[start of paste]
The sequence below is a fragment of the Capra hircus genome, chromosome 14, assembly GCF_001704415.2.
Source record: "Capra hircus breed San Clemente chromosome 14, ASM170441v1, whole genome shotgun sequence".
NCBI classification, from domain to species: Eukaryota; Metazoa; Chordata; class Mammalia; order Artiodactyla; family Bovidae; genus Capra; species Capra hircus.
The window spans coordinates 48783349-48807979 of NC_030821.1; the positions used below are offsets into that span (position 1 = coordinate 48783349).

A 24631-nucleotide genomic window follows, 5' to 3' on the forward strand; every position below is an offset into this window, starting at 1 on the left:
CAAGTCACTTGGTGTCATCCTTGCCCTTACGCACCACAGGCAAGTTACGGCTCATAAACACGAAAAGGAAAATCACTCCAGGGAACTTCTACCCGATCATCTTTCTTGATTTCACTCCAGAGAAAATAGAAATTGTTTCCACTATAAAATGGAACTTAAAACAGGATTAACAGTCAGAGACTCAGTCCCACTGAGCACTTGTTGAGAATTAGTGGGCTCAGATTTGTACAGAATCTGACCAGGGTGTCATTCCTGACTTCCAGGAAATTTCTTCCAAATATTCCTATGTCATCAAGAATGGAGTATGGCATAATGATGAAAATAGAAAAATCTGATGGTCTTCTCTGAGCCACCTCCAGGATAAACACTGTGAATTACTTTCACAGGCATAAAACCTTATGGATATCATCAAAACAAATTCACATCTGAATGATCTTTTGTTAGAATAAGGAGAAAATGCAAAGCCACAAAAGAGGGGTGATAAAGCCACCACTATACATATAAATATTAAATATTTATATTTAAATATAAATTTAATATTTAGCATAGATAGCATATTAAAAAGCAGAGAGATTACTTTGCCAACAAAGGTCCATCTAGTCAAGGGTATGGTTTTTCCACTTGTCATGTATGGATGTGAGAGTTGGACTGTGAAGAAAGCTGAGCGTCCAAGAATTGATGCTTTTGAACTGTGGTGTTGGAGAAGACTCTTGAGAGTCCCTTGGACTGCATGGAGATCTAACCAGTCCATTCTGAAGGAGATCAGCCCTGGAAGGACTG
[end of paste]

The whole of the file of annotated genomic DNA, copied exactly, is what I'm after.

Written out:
The sequence below is a fragment of the Capra hircus genome, chromosome 14, assembly GCF_001704415.2.
Source record: "Capra hircus breed San Clemente chromosome 14, ASM170441v1, whole genome shotgun sequence".
NCBI classification, from domain to species: Eukaryota; Metazoa; Chordata; class Mammalia; order Artiodactyla; family Bovidae; genus Capra; species Capra hircus.
The window spans coordinates 48783349-48807979 of NC_030821.1; the positions used below are offsets into that span (position 1 = coordinate 48783349).

A 24631-nucleotide genomic window follows, 5' to 3' on the forward strand; every position below is an offset into this window, starting at 1 on the left:
CAAGTCACTTGGTGTCATCCTTGCCCTTACGCACCACAGGCAAGTTACGGCTCATAAACACGAAAAGGAAAATCACTCCAGGGAACTTCTACCCGATCATCTTTCTTGATTTCACTCCAGAGAAAATAGAAATTGTTTCCACTATAAAATGGAACTTAAAACAGGATTAACAGTCAGAGACTCAGTCCCACTGAGCACTTGTTGAGAATTAGTGGGCTCAGATTTGTACAGAATCTGACCAGGGTGTCATTCCTGACTTCCAGGAAATTTCTTCCAAATATTCCTATGTCATCAAGAATGGAGTATGGCATAATGATGAAAATAGAAAAATCTGATGGTCTTCTCTGAGCCACCTCCAGGATAAACACTGTGAATTACTTTCACAGGCATAAAACCTTATGGATATCATCAAAACAAATTCACATCTGAATGATCTTTTGTTAGAATAAGGAGAAAATGCAAAGCCACAAAAGAGGGGTGATAAAGCCACCACTATACATATAAATATTAAATATTTATATTTAAATATAAATTTAATATTTAGCATAGATAGCATATTAAAAAGCAGAGAGATTACTTTGCCAACAAAGGTCCATCTAGTCAAGGGTATGGTTTTTCCACTTGTCATGTATGGATGTGAGAGTTGGACTGTGAAGAAAGCTGAGCGTCCAAGAATTGATGCTTTTGAACTGTGGTGTTGGAGAAGACTCTTGAGAGTCCCTTGGACTGCATGGAGATCTAACCAGTCCATTCTGAAGGAGATCAGCCCTGGAAGGACTG